This section is from the book "Nature's Garden", by Neltje Blanchan. Also available from Amazon: Nature's Garden; An Aid To Knowledge Of Our Wild Flowers And Their Insect Visitors.
Flowers - Purple and violet, in dense spikes, somewhat resembling a clover head; from 1/2 to 1 in. long in flower, becoming4 times the length in fruit. Corolla tubular, irregularly 2-lipped, the upper lip darker and hood-like; the lower one 3-lobed, spreading, the middle and largest lobe fringed; 4 twin-like stamens ascending under upper lip; filaments of the lower and longer pair 2-toothed at summit, one of the teeth bearing an anther, the other tooth sterile; style thread-like, shorter than stamens, and terminating in a 2-cleft stigma. Calyx 2-parted, half the length of corolla, its teeth often hairy on edges. Stem: 2 in. to 2 ft. high, erect or reclining, simple or branched. Leaves: Opposite, oblong. Fruit: 4 nutlets, round and smooth.
Preferred Habitat - Fields, roadsides, waste places.
Flowering Season - May - October.
Distribution - North America, Europe, Asia.
This humble, rusty green plant, weakly lopping over the surrounding grass, so that often only its insignificant purple, cloverlike flower heads are visible, is another of those immigrants from the old countries which, having proved fittest in the fiercer struggle for existence there, has soon after its introduction here exceeded most of our more favored native flowers in numbers. Everywhere we find the heal-all, sometimes dusty and stunted by the roadside, sometimes truly beautiful in its fresh purple, violet, and white when perfectly developed under happy conditions. In
England, where most flowers are deeper hued than with us, the heal-all is rich purple. What is the secret of this flower's successful march across three continents? As usual, the chief reason is to be found in the facility it offers insects to secure food; and the quantity of fertile seed it is therefore able to ripen as the result of their visits is its reward. Also, its flowering season is unusually long, and it is a tireless bloomer. It is finical in no respect; its sprawling stems root easily at the joints, and it is very hardy.
Several species of bumblebees enter the flower, which being set in dense clusters enables them to suck the nectar from each with the minimum loss of time, the smaller bee spending about two seconds to each. After allowing for the fraction of time it takes him to sweep his eyes and the top of his head with his forelegs to free them from the pollen which must inevitably be shaken from the stamen in the arch of the corolla as he dives deeply after the nectar in the bottom of the throat, and to pass the pollen, just as honey-bees do, with the most amazing quickness, from the forelegs to the middle ones, and thence to the hairy "basket" on the hind ones - after making all allowances for such delays, this small worker is able to fertilize all the flowers in the fullest cluster in half a minute! When the contents of the baskets of two different species of bumblebees caught on this blossom were examined under the microscope, the pollen in one case proved to be heal-all, with some from the golden-rod, and a few grains of a third kind not identified; and in the other case, heal-all pollen and a small proportion of some unknown kind. Bees that are evidently out for both nectar and pollen on the same trip have been detected visiting white and yellow flowers on their way from one heal-all cluster to another; and this fact, together with the presence of more than one kind of pollen in the basket, shows that the generally accepted statement that bees confine themselves to flowers of one kind or color during a trip is not always according to fact.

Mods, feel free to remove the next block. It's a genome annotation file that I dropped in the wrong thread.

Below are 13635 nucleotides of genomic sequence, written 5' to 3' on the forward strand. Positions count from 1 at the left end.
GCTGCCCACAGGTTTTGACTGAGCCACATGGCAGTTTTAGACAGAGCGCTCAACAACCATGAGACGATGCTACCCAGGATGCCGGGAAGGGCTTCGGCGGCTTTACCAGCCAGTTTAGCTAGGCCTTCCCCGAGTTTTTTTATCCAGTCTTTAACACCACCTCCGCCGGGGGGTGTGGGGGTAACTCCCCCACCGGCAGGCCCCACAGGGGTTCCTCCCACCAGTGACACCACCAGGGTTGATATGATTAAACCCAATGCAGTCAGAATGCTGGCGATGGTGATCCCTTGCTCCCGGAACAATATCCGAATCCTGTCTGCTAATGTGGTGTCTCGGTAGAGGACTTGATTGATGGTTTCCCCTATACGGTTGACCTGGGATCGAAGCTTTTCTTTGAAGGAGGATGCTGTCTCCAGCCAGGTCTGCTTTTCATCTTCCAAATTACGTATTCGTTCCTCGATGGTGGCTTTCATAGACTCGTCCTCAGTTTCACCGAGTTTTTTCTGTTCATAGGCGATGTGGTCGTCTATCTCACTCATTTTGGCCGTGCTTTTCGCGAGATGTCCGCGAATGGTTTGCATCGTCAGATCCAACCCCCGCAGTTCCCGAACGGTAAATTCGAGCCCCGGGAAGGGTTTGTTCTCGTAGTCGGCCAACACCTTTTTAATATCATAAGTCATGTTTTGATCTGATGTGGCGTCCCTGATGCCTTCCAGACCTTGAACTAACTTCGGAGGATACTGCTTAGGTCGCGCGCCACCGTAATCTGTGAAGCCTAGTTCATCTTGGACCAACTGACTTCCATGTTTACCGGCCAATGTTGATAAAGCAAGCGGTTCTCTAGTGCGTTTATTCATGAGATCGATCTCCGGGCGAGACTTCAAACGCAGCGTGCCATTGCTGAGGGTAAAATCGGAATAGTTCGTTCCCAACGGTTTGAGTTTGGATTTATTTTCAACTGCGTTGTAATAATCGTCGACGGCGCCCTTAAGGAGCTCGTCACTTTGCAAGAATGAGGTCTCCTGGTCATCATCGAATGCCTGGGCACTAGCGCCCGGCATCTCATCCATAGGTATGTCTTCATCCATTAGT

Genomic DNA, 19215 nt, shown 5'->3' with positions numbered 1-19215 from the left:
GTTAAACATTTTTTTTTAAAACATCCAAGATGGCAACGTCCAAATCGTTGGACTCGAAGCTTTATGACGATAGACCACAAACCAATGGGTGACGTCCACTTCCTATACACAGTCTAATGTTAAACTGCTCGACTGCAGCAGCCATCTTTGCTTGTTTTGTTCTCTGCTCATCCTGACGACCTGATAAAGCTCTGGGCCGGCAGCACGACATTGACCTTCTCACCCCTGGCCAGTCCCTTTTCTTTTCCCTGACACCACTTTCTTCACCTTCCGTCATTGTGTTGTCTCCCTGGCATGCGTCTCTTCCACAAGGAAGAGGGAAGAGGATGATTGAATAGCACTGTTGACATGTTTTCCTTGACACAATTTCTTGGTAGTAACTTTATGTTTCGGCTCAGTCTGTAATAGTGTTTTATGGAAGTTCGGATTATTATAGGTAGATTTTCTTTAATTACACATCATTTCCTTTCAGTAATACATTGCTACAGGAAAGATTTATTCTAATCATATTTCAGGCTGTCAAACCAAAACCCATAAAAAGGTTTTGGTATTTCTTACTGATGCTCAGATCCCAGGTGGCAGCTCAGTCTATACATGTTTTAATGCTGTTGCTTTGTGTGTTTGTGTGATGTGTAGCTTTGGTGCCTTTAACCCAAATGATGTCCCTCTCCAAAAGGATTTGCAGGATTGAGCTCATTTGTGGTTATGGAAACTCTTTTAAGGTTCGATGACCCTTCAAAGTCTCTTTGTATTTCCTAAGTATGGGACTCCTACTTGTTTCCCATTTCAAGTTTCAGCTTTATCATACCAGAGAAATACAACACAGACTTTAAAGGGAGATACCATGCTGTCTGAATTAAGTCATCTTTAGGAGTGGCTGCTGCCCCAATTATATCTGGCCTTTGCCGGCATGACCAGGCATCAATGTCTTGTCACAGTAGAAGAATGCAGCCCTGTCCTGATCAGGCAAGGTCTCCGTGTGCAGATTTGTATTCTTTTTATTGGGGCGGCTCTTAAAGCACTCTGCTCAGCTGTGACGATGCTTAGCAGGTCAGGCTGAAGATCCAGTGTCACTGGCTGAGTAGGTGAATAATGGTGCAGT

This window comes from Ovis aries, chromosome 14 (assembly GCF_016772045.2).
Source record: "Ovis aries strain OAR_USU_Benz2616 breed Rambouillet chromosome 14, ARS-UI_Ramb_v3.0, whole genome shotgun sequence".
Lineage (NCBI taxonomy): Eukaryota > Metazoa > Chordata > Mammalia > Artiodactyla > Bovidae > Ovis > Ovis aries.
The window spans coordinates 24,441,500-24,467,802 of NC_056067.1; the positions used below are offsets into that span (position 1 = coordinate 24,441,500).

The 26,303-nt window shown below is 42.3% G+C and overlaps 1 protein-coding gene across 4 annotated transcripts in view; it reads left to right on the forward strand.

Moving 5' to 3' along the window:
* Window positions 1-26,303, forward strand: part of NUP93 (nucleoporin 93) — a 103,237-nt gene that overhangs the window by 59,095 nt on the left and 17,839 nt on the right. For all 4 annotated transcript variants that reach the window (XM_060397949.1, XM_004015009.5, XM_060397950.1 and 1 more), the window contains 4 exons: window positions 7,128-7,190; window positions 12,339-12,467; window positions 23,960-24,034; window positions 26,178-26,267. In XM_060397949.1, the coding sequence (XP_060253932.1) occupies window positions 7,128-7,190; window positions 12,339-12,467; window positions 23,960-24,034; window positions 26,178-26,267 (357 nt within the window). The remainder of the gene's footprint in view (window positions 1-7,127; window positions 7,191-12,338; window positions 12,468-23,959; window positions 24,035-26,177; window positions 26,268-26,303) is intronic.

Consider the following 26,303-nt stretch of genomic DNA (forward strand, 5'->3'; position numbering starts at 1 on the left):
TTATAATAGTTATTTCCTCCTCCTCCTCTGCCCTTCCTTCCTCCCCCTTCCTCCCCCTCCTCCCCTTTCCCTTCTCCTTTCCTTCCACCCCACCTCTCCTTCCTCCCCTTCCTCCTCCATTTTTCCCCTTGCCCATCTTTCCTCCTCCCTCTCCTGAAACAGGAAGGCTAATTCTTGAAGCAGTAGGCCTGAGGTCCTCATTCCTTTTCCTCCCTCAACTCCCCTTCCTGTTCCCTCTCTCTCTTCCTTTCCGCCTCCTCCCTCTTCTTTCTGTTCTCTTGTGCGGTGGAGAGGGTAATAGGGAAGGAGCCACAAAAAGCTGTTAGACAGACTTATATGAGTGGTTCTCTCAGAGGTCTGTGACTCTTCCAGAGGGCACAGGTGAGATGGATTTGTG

The older name of the plant, Brunella, and the significant one, altered by Linnaeus into the softer sound it now bears, is doubtless derived from the German word, braune, the quinsy. Quaint old Parkinson reads: "This is generally called prunella and brunella from the Germans who called it brunellen, because it cureth that disease which they call die briien, common to soldiers in campe, but especially in garrison, which is an inflammation of the mouth, throat, and tongue." Among the old herbalists who pretended to cure every ill that flesh is heir to with it, it was variously known as carpenter's herb, sicklewort, hook-heal, slough-heal, and brownwort.
Self-Heal Or Blue Curls. (Prunella vulgaris.)